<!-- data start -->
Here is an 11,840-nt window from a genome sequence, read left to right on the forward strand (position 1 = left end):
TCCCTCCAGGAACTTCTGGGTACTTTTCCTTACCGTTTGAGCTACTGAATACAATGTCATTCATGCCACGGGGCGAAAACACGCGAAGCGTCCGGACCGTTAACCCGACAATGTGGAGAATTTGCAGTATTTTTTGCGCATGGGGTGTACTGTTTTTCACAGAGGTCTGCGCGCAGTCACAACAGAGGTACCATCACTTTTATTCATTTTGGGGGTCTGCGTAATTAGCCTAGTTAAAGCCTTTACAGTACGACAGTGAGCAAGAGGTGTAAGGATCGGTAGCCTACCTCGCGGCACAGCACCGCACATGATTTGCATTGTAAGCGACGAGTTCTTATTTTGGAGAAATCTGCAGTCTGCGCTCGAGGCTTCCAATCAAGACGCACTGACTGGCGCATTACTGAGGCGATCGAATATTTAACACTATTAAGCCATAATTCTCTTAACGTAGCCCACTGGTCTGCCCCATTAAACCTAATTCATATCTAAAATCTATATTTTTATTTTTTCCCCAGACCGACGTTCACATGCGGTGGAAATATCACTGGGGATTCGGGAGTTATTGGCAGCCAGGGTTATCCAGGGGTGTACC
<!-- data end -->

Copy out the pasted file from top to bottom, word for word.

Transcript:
Here is an 11,840-nt window from a genome sequence, read left to right on the forward strand (position 1 = left end):
TCCCTCCAGGAACTTCTGGGTACTTTTCCTTACCGTTTGAGCTACTGAATACAATGTCATTCATGCCACGGGGCGAAAACACGCGAAGCGTCCGGACCGTTAACCCGACAATGTGGAGAATTTGCAGTATTTTTTGCGCATGGGGTGTACTGTTTTTCACAGAGGTCTGCGCGCAGTCACAACAGAGGTACCATCACTTTTATTCATTTTGGGGGTCTGCGTAATTAGCCTAGTTAAAGCCTTTACAGTACGACAGTGAGCAAGAGGTGTAAGGATCGGTAGCCTACCTCGCGGCACAGCACCGCACATGATTTGCATTGTAAGCGACGAGTTCTTATTTTGGAGAAATCTGCAGTCTGCGCTCGAGGCTTCCAATCAAGACGCACTGACTGGCGCATTACTGAGGCGATCGAATATTTAACACTATTAAGCCATAATTCTCTTAACGTAGCCCACTGGTCTGCCCCATTAAACCTAATTCATATCTAAAATCTATATTTTTATTTTTTCCCCAGACCGACGTTCACATGCGGTGGAAATATCACTGGGGATTCGGGAGTTATTGGCAGCCAGGGTTATCCAGGGGTGTACC